Fresh group of Pakistani Hindus arrive in Attari, might seek asylum
A fresh group of fifteen Pakistani Hindus faith arrived at the Attari Railway Station here on Monday.
Their arrival has further spread the cloud of suspicion of seeking asylum in India on the contention of religious exploitation in Pakistan.
The Pakistani Hindus were reluctant to speak to mediapersons but did indicate that they were facing exploitation back home.
Earlier, a group of over 250 pilgrims arrived at the Wagah border, where they boarded a bus that took them to Amritsar, Haridwar, Rishikesh, Indore and Delhi on a month-long tour.
Apart from the 15 Hindus from Pakistan, 26 Indians also returned to their country.
One of the Indians, Pawan Kukhreja, who was visiting his uncle in the Pakistan occupied Kashmir said that they read reports in local newspapers of Hindu girls getting kidnapped and being converted to Muslims.
"We did not see any incident, but everyday in the papers we used to read news of an incident, of a kidnapping. The biggest problem is the kidnapping of Hindu girls and they being forced to convert to Muslims," Kukhreja said.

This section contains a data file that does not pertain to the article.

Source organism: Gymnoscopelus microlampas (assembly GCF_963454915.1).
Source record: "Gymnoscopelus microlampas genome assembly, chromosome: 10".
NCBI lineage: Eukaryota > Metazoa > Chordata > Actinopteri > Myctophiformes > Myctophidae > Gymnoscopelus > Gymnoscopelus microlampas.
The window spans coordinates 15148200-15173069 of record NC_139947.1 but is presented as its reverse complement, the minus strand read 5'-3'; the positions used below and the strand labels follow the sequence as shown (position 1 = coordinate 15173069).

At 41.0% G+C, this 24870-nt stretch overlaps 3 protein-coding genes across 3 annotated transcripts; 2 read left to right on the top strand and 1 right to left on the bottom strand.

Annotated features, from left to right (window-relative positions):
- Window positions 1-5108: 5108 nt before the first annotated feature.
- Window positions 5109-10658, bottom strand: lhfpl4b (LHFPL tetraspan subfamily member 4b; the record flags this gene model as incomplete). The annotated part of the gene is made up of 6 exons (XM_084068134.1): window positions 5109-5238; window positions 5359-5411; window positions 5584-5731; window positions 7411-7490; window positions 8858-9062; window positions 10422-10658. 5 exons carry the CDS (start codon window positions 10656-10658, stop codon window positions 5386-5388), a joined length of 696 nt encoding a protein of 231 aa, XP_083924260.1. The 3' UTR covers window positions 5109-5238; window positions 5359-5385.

Pakistan authorities on August 10 had allowed a group of Hindu pilgrims to cross into India after seven hours of detention, following reports that they were planning to migrate in order to escape from abductions and attacks on their business establishments.
The detention came after reports of an attempt at migration surfaced in the local media, even though the pilgrims carried valid month-long visas.
Ten Hindu families had recently decided to migrate to India by contending that there were instances of forced conversions and violence against Hindus, making them feel insecure in Pakistan.
They also lamented that their shops were looted while unknown men raided their homes and women were molested at free will.